To protect the owners of this information, Enstream doesn’t send any raw data over the Verified.Me network, according to Blumenthal. Instead, it sends “confidence scores” based on the information provided by the user.
According to Wolfond, Verified.Me is powered by a network of nodes controlled by the data suppliers. They are connected using IBM’s iteration of open source blockchain-like software called Hyperledger to enable encrypted transmission of authentication information. Only the user’s consent to share is recorded to the ledger, and not their personal information.
Often, “blockchain” is a buzzword that has little bearing on the product, but Wolfond said that Verified.Me doesn’t support a cryptocurrency or token, and the distributed network approach means the system is more resilient against potential cyber attacks and downtime.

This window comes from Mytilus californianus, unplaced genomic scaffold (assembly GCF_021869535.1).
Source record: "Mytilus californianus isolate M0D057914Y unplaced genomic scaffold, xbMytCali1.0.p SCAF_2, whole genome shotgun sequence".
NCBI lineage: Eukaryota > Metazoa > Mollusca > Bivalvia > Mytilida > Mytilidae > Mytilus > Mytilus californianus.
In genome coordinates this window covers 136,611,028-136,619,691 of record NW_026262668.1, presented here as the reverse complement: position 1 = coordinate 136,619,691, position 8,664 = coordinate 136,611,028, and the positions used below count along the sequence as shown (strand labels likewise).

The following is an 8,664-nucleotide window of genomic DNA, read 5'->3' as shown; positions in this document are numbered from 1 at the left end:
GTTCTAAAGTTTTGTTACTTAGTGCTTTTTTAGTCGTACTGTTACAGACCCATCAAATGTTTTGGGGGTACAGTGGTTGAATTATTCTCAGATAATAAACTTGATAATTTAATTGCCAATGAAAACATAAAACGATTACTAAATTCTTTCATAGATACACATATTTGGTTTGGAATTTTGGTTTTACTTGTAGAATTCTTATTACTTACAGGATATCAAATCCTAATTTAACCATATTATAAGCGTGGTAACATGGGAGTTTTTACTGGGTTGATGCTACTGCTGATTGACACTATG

“From a privacy standpoint, they’ve done all their assessments,” said Tim Bouma, senior policy analyst for identity management at the Treasury Board of Canada Secretariat. “That, I’m not worried about. To their credit, they’re addressing issues head on that have been problems with some of the big centralized providers.”
The biggest unknown facing Verified.Me is user adoption, said Bouma. The success of the platform will largely depend on the public’s willingness to store important identifying documents like a driver’s licence on an app, instead of in their wallet.
According to information privacy and security consultant John Wunderlich, having more digital ID services than Verified.Me will be important to protecting Canadians in the future. While Verified.Me could be one option, the data it holds should work with other digital ID solutions that come to market, he said.
“if you own the identity authentication system with seven banks and it's not an open standard, it becomes an effective monopoly,” said Wunderlich.